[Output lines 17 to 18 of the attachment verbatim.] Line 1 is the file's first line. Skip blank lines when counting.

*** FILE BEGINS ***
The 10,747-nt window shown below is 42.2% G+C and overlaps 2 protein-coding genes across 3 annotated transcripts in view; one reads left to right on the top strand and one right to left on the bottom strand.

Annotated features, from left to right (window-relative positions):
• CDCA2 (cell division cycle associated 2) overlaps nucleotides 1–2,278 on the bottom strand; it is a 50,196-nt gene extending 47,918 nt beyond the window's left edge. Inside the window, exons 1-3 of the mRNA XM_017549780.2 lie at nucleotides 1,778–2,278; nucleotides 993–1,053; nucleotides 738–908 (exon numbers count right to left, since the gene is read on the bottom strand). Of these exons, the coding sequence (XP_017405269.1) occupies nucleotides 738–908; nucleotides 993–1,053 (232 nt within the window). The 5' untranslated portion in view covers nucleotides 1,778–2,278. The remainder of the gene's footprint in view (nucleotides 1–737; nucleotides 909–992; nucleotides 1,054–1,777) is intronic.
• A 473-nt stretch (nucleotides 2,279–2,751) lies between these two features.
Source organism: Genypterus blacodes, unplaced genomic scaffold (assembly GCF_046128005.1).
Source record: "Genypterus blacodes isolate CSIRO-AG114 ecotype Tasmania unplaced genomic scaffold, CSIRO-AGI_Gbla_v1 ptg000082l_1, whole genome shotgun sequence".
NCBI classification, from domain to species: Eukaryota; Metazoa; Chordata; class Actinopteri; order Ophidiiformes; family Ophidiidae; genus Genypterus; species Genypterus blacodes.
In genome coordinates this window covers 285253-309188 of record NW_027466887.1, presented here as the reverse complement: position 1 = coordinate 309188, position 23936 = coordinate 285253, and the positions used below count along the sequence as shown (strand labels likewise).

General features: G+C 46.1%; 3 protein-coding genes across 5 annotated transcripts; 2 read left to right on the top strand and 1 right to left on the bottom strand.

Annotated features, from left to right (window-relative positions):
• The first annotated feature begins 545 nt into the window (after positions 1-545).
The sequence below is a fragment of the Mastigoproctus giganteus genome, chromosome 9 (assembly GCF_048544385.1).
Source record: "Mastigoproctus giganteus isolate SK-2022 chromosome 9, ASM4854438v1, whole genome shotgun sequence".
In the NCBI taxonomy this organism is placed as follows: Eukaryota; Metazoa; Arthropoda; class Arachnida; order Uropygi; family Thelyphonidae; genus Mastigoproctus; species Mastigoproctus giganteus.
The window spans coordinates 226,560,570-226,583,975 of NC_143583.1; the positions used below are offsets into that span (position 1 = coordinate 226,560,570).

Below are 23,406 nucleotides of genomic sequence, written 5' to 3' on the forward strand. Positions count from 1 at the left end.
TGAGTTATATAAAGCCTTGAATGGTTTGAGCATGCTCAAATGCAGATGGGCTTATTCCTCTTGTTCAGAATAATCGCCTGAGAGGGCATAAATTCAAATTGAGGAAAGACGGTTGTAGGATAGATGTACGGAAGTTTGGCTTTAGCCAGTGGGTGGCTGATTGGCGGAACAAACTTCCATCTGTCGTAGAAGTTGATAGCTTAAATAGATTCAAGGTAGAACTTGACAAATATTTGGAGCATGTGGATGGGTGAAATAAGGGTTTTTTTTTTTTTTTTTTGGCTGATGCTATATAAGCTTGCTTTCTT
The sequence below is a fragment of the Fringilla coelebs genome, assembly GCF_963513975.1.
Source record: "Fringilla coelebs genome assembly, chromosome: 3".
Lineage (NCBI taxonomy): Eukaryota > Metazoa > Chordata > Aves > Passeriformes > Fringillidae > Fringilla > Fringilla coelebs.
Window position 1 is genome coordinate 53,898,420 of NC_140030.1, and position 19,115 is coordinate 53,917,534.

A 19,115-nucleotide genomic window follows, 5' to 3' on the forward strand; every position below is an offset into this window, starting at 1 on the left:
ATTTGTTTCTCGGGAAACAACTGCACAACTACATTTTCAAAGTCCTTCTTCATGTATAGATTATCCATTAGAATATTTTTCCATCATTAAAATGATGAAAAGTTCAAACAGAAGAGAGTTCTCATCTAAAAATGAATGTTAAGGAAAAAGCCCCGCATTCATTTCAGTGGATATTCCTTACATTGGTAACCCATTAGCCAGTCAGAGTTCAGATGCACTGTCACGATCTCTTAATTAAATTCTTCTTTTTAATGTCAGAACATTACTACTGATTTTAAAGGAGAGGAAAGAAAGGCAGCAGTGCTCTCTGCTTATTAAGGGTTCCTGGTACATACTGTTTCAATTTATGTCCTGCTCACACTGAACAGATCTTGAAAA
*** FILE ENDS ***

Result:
TGAGTTATATAAAGCCTTGAATGGTTTGAGCATGCTCAAATGCAGATGGGCTTATTCCTCTTGTTCAGAATAATCGCCTGAGAGGGCATAAATTCAAATTGAGGAAAGACGGTTGTAGGATAGATGTACGGAAGTTTGGCTTTAGCCAGTGGGTGGCTGATTGGCGGAACAAACTTCCATCTGTCGTAGAAGTTGATAGCTTAAATAGATTCAAGGTAGAACTTGACAAATATTTGGAGCATGTGGATGGGTGAAATAAGGGTTTTTTTTTTTTTTTTTTGGCTGATGCTATATAAGCTTGCTTTCTT
The sequence below is a fragment of the Fringilla coelebs genome, assembly GCF_963513975.1.